MARTA SEBESTYEN AND MUSZIKAS
House is nothing new. From the early 70s. the movement swept the country. Hungarythat is. Dance House is the symbol otthe Hungarian tolk revival. and one at the tirst. and the most talented ot the groups arrives tor two
Scottish concerts. Muzsikas
celebrate the national variety ot dance tunes. airs and songs using the traditional violin. bass and the viola-like chording instrument called the kontra. along with the likes ol zither. pipes and hurdy gurdy. And the bewitching singing at Marta Sebestyén. This slight creature has one otthe most remarkable voices in European tolk song. and like the rest otthe band. an amazing energy and stamina. All those years playing tor a Dance House. As she says. 'We get used to it. It's not easy. We play about six hours. but it you go to a wedding party you have to play torthree days without stopping.‘
Ten years with the same line up at Peter Eri. Mihaty Sipos. Daniel Hamar and Sandor Csoori. has given Muzsikas a ﬂuency and tightness most tolli bands . tacit. And although they all play in other groups. Marta even belonging to the Hungarian State Ensemble otthe Army. and Euro Supergroup Mosaic with
Dick (iaughaii t It) May) and John Martsnt7 H May). while a contemporary. Rohin Williamson ( I3 Mas ). has. since the demise of the Incredihle String Band. led a peripatetic existence. like his helos'ed harpers of old
African c‘:iri't-stzintt-sti|| music riiakes the 'l hird Iiye a dance serum with the intoxicating Taxi I’ata Pata ( lh May ). and Sierra I.eonean hand African (‘ulture (2 May),
A longdraught of (‘hicago Miles from (‘arey and l.urrie Bell ( It) May). who are among the hest from North America. while the social and political ferment ofthe southern halfofthe continent finds expression in the work of Mexico (‘ity-has‘ed Yolocamhri I-Ta ( I 3—H May). But in all ofthis. and there are hands from Pakistan and Algerians from Belgium. try and get to hear the outstanding Hungarian hand Muzsikas and their compelling singer Marta Sehestyen. (Norman Chalmers)
Planxty's Andy Irvine. they all consider Muzsicas their musical 'home'. Over here in 1987 tor Fairport's annual Cropredy reunion. she received rave reviews with the band. and with the current roclr scene interest in the raretied vocals trom Bulgaria and the glamour oi Glasnost. herstar seems set to rise ever higher. Voted best popular singer in Hungarytor her role in a mid 80s rock opera. she avoided the rock cliches. suttusing the songs with her teeting tor the idioms ot the real music at the country. a revelation to much otthe young urban audiences.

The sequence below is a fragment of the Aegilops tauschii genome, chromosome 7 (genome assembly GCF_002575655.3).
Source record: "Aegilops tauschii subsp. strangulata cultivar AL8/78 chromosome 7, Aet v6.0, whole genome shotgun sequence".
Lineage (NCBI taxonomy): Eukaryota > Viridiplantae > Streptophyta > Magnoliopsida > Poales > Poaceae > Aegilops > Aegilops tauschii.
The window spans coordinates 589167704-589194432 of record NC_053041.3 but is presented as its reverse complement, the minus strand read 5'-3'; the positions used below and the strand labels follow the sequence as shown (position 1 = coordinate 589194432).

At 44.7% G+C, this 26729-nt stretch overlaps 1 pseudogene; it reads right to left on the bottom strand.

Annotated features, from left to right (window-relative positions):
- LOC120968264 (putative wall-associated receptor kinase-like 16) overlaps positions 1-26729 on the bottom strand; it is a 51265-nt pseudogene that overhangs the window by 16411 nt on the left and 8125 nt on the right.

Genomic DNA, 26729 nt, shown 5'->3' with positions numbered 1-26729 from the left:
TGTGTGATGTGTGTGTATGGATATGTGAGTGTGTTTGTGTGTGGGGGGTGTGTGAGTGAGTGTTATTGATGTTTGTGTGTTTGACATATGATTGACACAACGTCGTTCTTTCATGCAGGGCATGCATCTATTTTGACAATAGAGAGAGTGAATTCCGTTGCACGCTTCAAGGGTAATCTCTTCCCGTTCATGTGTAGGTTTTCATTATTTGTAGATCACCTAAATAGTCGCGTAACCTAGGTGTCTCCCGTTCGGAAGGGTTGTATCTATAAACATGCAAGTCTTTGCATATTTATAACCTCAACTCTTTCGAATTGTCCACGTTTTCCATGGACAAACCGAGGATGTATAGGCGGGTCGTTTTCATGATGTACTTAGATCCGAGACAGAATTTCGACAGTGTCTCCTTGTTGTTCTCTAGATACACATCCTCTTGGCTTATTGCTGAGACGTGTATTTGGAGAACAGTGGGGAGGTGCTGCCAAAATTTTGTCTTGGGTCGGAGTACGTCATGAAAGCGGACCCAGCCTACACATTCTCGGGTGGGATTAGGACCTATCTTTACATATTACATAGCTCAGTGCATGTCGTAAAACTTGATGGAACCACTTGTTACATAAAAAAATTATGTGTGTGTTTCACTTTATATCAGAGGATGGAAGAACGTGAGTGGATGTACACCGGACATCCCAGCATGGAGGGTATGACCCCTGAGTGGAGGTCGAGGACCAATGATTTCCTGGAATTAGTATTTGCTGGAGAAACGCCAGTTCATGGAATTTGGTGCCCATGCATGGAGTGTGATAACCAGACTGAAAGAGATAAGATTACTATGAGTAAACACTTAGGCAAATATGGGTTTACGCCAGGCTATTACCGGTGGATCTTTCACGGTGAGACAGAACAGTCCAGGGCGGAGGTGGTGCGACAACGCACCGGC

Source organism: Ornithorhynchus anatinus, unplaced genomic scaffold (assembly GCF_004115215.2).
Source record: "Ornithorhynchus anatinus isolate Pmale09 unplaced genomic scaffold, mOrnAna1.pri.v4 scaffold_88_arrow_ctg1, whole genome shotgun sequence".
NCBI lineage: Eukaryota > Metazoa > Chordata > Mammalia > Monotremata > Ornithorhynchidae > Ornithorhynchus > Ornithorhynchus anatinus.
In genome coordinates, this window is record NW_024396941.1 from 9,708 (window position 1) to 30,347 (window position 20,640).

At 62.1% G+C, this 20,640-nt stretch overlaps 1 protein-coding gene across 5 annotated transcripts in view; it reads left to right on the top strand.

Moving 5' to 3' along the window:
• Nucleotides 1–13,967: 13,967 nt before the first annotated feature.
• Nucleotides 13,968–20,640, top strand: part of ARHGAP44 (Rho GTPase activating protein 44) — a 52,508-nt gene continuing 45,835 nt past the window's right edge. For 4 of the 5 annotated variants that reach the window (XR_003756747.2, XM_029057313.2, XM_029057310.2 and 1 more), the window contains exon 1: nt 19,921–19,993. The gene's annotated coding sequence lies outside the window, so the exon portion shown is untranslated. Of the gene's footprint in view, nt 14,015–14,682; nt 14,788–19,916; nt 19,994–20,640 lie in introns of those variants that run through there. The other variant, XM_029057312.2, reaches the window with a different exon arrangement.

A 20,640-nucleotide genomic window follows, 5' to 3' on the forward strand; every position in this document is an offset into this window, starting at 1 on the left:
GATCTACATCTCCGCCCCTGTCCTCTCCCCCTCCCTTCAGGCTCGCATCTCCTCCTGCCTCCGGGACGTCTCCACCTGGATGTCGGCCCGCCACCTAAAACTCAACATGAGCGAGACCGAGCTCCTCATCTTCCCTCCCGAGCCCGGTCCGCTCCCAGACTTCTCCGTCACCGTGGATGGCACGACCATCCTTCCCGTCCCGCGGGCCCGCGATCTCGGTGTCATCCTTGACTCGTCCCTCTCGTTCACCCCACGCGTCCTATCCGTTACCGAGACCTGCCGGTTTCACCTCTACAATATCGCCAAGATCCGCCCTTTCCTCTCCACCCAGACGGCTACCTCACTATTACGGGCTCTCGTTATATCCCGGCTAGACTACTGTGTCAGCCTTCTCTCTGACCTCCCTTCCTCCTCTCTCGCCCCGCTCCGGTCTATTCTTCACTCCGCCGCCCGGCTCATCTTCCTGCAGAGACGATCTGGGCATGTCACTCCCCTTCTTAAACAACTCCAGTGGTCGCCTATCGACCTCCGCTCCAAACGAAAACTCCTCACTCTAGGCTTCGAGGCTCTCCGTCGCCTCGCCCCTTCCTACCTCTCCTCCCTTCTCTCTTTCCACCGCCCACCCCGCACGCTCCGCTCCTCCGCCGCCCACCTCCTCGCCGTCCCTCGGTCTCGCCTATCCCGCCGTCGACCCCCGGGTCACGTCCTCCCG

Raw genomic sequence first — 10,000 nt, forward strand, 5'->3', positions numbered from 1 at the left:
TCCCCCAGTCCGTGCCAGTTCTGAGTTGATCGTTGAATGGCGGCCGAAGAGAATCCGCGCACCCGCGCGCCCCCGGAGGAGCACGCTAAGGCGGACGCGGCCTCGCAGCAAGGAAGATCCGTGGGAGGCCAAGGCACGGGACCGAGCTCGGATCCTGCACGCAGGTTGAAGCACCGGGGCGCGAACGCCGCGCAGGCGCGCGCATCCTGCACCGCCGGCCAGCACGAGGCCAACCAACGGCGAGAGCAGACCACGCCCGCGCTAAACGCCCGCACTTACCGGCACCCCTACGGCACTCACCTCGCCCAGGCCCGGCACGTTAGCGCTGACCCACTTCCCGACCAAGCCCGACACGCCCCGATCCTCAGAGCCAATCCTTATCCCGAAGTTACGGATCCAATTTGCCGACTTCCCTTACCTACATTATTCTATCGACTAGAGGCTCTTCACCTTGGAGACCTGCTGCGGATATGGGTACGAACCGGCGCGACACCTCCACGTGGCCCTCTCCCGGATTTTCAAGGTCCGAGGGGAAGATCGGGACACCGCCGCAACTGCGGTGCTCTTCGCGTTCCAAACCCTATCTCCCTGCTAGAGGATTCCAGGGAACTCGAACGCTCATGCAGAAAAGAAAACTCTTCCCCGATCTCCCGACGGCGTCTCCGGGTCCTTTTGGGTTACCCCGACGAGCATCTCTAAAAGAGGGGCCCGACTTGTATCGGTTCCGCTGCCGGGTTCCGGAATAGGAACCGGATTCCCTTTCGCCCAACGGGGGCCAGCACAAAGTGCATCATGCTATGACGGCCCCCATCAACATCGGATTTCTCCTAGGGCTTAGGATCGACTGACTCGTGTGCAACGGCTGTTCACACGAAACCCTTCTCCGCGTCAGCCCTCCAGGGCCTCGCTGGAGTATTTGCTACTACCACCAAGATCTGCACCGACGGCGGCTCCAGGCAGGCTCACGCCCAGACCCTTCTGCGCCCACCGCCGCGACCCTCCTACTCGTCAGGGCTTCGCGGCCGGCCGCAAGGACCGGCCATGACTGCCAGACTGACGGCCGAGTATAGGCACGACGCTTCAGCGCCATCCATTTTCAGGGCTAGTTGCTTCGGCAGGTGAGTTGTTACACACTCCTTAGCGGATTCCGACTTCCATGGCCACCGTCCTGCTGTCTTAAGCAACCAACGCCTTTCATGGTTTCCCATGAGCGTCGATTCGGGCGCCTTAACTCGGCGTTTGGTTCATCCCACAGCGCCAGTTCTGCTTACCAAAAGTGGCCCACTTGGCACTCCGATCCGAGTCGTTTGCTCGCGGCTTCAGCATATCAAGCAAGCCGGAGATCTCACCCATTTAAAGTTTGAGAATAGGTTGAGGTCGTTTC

\thn l)as id Todd. until a couple of ss ceks ago Manager of I-diiihurgh’s ()ireen‘s I Iall. mos ed ioh to take osei theI.ondoii hased Academy of '\t)t‘leltt Music. ss ell known for itstoursto glamouious foreign parts. little did he think that his tirst trip would hririg hiiii hack to Scotland Iloss esei . it is. as he explains ‘the end ol a I~uropean toiir which also takes iii Bologna. Milan. (irariada and Madrid.‘ Highly acclaimed for its authentic performances in the style of. and using. instrumentsotthe period from w hich the music dates. the group's tour repertoire includes Beethos en's Symphony No 7 in the same soitof forces as might haye heeri risedoii tour iii Beethosen'sday So instead of an SN( ) si/e orchestra. audiences can expect something more
used to the 'gypsy' tiddling doled out tor the tourists. She wouldn't want to do it
any other way. ‘Music was always around me. Right trom the beginning. because my motherwas studying musicology — she was a student ot Kodaly in the Academy at Music. So this music was really ingrained. She was pregnant— I was in her body and I heard everything. I‘m sure.‘ (Norman Chalmers) .Wiifs‘i/s'm. .’ .‘lfrii'. Ri’rifri'ii' l‘i’rri'. See listings.
.lliirm .Se/iesis'r‘n um/ .lfllly‘lkll.8'. 2 Mar See Listings
«Lin tittlii' S(‘(). although the otils modern instruments iii sight will he copies ot those iii use in Illc‘("tll\ lulltei'tltltﬂ This .-\dmimstt.itor. Sarah Bonner \lorgan ‘mcatis that stylistically we are doing thiiigsas faras
possihle in the same ss :is' as Beethos cti would has e done. \Ve's e gone to the original riiamiscripts and taken assay what sheen added through the years without losing ans colour or immediacy mctedthlcetfcct with. lot instance. wooden ﬂutes iiisteadot metal ones. natural horns and trumpets. esen authentic
timpam. ss hich gis e a much drier sound than modern oties.‘
Although we don't hear much of it in Scotland. the ant liciit ic performance hrigade is strong in I oiidoii witheminent musicians including T tesor Pinriock..lohii Iiliot (iardiner and Roger Norriiigtoii all directing period hands Todd feels that ‘such competition is healthy . w itli each group
haying a different sort of focus. largely taken from the director". The Academy 's(‘hristopher
I Iogssood res is ed the name in N70 from an institution originally founded in 1726. 'At that tinie'.explains'l‘mld. ‘academies w ere not places where yoti went to studs . hut the concerts themsels es and ancient music was ans thing more than 3“ years old There